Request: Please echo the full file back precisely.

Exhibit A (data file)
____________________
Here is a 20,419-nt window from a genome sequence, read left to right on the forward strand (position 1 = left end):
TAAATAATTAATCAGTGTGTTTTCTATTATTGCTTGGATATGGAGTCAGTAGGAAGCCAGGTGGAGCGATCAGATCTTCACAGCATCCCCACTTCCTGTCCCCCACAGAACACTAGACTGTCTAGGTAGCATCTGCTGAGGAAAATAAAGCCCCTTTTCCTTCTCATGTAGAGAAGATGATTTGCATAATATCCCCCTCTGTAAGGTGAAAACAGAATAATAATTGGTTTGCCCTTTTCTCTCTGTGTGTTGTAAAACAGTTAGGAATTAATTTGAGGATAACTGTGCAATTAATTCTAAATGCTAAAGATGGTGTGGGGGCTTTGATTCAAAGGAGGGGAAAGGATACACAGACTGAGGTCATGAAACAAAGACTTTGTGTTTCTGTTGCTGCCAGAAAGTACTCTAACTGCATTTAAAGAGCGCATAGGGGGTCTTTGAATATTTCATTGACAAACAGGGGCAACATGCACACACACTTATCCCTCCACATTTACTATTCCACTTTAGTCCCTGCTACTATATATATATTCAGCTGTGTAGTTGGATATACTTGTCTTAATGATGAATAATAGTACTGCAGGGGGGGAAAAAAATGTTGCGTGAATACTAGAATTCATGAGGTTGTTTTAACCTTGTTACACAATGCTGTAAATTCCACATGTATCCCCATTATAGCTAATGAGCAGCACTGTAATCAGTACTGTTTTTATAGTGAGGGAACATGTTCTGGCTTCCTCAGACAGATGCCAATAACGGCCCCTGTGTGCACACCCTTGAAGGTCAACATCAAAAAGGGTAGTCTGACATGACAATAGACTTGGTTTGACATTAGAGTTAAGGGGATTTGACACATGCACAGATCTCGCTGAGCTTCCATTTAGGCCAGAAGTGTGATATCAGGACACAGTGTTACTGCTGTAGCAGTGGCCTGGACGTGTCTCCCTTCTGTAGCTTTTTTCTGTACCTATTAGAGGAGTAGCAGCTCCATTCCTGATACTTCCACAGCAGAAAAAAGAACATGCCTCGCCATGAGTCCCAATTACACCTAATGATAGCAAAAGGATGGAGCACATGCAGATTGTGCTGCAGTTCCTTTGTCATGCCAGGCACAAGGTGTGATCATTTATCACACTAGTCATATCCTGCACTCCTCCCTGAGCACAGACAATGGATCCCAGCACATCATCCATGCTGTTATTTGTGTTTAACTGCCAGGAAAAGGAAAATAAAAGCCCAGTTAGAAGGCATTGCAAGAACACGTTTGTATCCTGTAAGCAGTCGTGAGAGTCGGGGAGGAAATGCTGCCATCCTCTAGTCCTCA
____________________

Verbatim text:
Here is a 20,419-nt window from a genome sequence, read left to right on the forward strand (position 1 = left end):
TAAATAATTAATCAGTGTGTTTTCTATTATTGCTTGGATATGGAGTCAGTAGGAAGCCAGGTGGAGCGATCAGATCTTCACAGCATCCCCACTTCCTGTCCCCCACAGAACACTAGACTGTCTAGGTAGCATCTGCTGAGGAAAATAAAGCCCCTTTTCCTTCTCATGTAGAGAAGATGATTTGCATAATATCCCCCTCTGTAAGGTGAAAACAGAATAATAATTGGTTTGCCCTTTTCTCTCTGTGTGTTGTAAAACAGTTAGGAATTAATTTGAGGATAACTGTGCAATTAATTCTAAATGCTAAAGATGGTGTGGGGGCTTTGATTCAAAGGAGGGGAAAGGATACACAGACTGAGGTCATGAAACAAAGACTTTGTGTTTCTGTTGCTGCCAGAAAGTACTCTAACTGCATTTAAAGAGCGCATAGGGGGTCTTTGAATATTTCATTGACAAACAGGGGCAACATGCACACACACTTATCCCTCCACATTTACTATTCCACTTTAGTCCCTGCTACTATATATATATTCAGCTGTGTAGTTGGATATACTTGTCTTAATGATGAATAATAGTACTGCAGGGGGGGAAAAAAATGTTGCGTGAATACTAGAATTCATGAGGTTGTTTTAACCTTGTTACACAATGCTGTAAATTCCACATGTATCCCCATTATAGCTAATGAGCAGCACTGTAATCAGTACTGTTTTTATAGTGAGGGAACATGTTCTGGCTTCCTCAGACAGATGCCAATAACGGCCCCTGTGTGCACACCCTTGAAGGTCAACATCAAAAAGGGTAGTCTGACATGACAATAGACTTGGTTTGACATTAGAGTTAAGGGGATTTGACACATGCACAGATCTCGCTGAGCTTCCATTTAGGCCAGAAGTGTGATATCAGGACACAGTGTTACTGCTGTAGCAGTGGCCTGGACGTGTCTCCCTTCTGTAGCTTTTTTCTGTACCTATTAGAGGAGTAGCAGCTCCATTCCTGATACTTCCACAGCAGAAAAAAGAACATGCCTCGCCATGAGTCCCAATTACACCTAATGATAGCAAAAGGATGGAGCACATGCAGATTGTGCTGCAGTTCCTTTGTCATGCCAGGCACAAGGTGTGATCATTTATCACACTAGTCATATCCTGCACTCCTCCCTGAGCACAGACAATGGATCCCAGCACATCATCCATGCTGTTATTTGTGTTTAACTGCCAGGAAAAGGAAAATAAAAGCCCAGTTAGAAGGCATTGCAAGAACACGTTTGTATCCTGTAAGCAGTCGTGAGAGTCGGGGAGGAAATGCTGCCATCCTCTAGTCCTCA